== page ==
Mozilla: Thunderbird’s not our priority anymore

News broke earlier today that Mozilla had a huge announcement concerning the email client Thunderbird to make. Initially the news would have been released on Monday, but since it leaked early, the Chair of the Mozilla Foundation Mitchell Baker, decided to post information about it in a blog post as well.

A letter was sent out earlier to Mozilla employees detailing the plans ahead of the Monday news announcement. Mozilla basically stated that it made the decision to focus development efforts "towards important web and mobile projects" such as Firefox OS or the Firefox web browser, and that "continued innovation on Thunderbird is not the best use of" resources.

According to the letter, Mozilla is not stopping Thunderbird, but wants to move to a Thunderbird release and governance model which is providing the email client with security and stability maintenance, and community-driven innovation and development, updates.

thunderbird-logos

What this means is that some staff that is currently part of the Thunderbird team will be moved to other project groups at Mozilla.

To sum it up: Thunderbird will still be around, but existing and new users should not get their hopes up to high that a lot of new features will see the light of day in the client, nor that existing features that could use an overhaul or bug fixing will receive that. It appears as if Mozilla plans to put the desktop email client on the backburner to only release security or stability patches when necessary, and hand over the rest of the development to the community.

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Some users might say that there is not really anything wrong with the move away from Thunderbird, as it is providing access to its core feature, emails, just fine. Other features, for instance the recently introduced send large files feature will probably be put on ice. And while Mozilla plans to accept the help of community members to drive forward the development of the email client, it is not clear at this point in time if anyone will join the project to do so.

For some, it looks as if Mozilla is leaving the 20 million or so Thunderbird users left standing in the rain, while it is concentrating on its first mobile operating system Firefox OS and other mobile applications.



Are you using Thunderbird? If so, what is your take on the announcement? Will you move to another desktop email client? If so, which?

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Responses to Mozilla: Thunderbird’s not our priority anymore

  1. noob saibot July 7, 2012 at 1:26 am #

    Not using Thunderbird anymore..I am a novice user,couldn't get yahoo mail to work with it ....I use email quite frecvent,but is mostly webmail accounts,and POP peeper as a email notifier is great for that.. even if i must say an full desktop client (not notifier)which could handle all my accounts(2gmail,yahoo,hotmail,lavabit ) would be even better..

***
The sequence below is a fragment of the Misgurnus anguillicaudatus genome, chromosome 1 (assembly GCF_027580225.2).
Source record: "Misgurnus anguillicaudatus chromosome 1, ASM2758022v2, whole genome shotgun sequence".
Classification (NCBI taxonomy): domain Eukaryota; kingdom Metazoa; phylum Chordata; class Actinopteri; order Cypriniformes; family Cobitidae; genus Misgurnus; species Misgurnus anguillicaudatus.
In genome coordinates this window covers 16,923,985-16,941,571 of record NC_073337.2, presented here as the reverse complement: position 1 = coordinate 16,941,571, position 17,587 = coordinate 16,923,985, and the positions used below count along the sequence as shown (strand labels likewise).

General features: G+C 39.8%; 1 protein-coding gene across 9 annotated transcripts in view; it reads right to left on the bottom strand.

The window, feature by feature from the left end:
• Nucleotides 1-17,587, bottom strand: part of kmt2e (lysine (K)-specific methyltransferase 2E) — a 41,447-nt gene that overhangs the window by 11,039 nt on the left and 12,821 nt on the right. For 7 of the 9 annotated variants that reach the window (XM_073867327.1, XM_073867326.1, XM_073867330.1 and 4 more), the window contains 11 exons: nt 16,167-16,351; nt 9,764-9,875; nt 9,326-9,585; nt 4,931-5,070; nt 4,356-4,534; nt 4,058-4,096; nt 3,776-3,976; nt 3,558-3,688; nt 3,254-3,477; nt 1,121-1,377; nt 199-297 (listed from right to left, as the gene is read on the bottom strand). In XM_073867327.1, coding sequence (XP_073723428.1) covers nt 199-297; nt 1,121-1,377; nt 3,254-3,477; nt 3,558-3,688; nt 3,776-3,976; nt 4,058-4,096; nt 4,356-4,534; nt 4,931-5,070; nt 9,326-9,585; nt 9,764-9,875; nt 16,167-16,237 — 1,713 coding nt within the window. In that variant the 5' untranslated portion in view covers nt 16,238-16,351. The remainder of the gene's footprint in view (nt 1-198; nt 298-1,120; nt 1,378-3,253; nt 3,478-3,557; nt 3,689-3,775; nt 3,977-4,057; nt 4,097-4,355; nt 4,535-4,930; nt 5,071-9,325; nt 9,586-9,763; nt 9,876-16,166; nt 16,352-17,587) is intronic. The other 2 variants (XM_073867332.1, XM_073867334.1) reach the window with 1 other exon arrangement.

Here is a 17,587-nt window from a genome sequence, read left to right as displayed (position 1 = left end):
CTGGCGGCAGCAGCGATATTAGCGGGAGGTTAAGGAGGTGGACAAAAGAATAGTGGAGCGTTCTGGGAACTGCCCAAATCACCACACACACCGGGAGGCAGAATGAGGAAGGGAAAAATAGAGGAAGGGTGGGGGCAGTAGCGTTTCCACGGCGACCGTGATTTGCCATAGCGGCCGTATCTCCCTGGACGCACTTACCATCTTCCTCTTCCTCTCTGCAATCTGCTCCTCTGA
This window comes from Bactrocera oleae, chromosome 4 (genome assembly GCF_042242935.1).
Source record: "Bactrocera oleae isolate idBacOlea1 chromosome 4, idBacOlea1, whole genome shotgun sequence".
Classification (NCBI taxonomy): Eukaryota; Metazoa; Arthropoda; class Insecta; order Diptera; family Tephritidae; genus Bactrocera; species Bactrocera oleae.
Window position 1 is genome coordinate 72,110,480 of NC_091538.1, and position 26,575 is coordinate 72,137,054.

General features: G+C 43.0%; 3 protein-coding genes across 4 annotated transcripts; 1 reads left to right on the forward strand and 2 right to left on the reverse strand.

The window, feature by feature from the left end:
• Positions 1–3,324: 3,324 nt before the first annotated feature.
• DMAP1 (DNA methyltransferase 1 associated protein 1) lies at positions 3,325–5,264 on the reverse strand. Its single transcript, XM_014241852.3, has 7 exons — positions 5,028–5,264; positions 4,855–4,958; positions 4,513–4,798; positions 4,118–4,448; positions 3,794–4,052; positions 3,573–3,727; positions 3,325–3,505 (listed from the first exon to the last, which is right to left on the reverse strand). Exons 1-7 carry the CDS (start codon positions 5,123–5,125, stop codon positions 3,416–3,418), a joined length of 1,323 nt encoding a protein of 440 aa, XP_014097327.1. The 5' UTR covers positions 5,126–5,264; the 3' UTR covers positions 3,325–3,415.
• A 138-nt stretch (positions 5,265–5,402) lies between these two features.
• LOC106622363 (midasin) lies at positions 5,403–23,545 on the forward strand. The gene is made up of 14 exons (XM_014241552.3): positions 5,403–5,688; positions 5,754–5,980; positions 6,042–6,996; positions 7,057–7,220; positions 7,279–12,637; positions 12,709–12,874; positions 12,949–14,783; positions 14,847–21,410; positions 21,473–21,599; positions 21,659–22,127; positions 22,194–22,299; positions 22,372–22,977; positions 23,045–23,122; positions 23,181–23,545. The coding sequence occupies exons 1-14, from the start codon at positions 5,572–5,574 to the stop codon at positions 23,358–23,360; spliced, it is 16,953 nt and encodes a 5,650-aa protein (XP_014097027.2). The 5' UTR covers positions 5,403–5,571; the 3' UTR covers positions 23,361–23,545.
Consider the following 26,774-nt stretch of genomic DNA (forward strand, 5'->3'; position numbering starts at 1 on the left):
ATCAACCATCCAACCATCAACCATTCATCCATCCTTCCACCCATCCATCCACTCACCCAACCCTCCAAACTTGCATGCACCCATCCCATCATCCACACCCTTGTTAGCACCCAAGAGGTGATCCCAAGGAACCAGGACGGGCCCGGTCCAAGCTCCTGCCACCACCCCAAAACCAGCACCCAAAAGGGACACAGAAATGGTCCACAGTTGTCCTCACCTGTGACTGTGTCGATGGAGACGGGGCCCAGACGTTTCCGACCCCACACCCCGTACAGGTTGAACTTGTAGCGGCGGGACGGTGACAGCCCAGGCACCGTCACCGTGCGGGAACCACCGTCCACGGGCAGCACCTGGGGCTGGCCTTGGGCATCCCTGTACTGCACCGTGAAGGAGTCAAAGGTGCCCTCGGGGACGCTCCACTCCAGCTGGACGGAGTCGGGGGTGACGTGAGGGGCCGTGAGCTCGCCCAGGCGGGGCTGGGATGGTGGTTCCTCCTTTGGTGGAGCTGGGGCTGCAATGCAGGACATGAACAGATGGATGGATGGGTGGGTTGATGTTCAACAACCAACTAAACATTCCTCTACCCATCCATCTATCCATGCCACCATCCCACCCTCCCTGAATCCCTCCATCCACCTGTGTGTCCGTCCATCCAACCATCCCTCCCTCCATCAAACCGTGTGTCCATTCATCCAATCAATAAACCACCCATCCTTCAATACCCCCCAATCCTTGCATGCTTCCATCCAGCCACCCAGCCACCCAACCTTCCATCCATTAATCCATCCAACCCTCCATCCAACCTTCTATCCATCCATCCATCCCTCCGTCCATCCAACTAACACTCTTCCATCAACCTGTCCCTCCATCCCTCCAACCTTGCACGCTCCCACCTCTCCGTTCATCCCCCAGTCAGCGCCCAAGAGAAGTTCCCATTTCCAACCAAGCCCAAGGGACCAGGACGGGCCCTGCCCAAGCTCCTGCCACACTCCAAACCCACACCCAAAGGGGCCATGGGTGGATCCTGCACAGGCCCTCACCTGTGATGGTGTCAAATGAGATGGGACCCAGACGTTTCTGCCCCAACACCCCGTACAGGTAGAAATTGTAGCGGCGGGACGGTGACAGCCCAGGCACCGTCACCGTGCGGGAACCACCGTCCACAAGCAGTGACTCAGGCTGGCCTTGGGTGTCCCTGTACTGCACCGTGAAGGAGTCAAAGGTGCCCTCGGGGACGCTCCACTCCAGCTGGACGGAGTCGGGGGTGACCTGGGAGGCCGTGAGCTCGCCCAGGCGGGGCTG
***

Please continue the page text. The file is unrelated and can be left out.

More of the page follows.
• Paul July 7, 2012 at 1:30 pm #

      Yahoo demands payment for POP3 services.

      • Khai July 7, 2012 at 1:38 pm #

        yes and no. I'm using Yahoo Pop here without paying a penny. I think it depends on location.

  2. fokka July 7, 2012 at 1:36 am #

    i'm using tb for years now and while i don't think it's great piece of software, it does it's job most of the time. so for me this announcement means i don't need to wait for any improvements of tb and it's time to look out for alternatives which better fit my needs.

  3. boris July 7, 2012 at 2:26 am #

    In the end web mail is the way for most people.

    • Midnight July 7, 2012 at 7:25 am #

      Not really!

      • Ron September 17, 2012 at 10:01 pm #

        I'd have to agree with Boris. Way back when, when we used to pay by the hour to be connected to the internet, having an e-mail client was necessary so you could read & work on your e-mail while offline. Nowadays, it's almost rare for most people to be offline. I'm online constantly at home & work, and even when I travel I connect at my hotel or at a Starbucks. Not being tied to a client that's installed on a specific machine means I can access my e-mail from multiple devices. The only reason I could see for having an offline client would be to keep a backup, and there are different backup solutions out there than using a full-scale e-mail client.

  4. Daniel July 7, 2012 at 2:31 am #

    In more than one way, Thunderbird is still much better than Outlook.

    But, as far i'm concerned, it already seemed stagnant with regards to dev process. I dislike to say it, Firefox too (more gui changes than anything else over the last while).

    Opera's recent SPDY annoucement suggests some big changes are in the air for the browser that has often given the cue for others like Firefox.
    http://my.opera.com/desktopteam/blog/2012/07/06/opera-labs-spdy

    The browser is here to stay for a while yet and and i don't think people will be dumping their desktops that fast.

  5. JMGG July 7, 2012 at 3:48 am #

    This is quite a shocker to me, I was rather hoping to see some of the more recent features that were announced be improved and expanded. But, I don't think that many people could say they didn't see this coming. Firefox was getting all these UI changes and memory improvements while Thunderbird just plodded along and pretty much stayed the same aside from the occasional bug fix and the last couple of drawing board designs that probably wouldn't see themselves in stable releases for years to come. What I would like to see now is see Seamonkey take over the Thunderbird project entirely and merge it into Seamonkey's mail capabilities. I think that spreading all these resources out is such a waste of time, so if Mozilla isn't going to make Thunderbird a priority anymore, then they should get out of the way and let people who have been working alongside the project for years have a go at it. I think that this would significantly improve this one single goal of email management by taking in the best of both applications, Thunderbird and Seamonkey.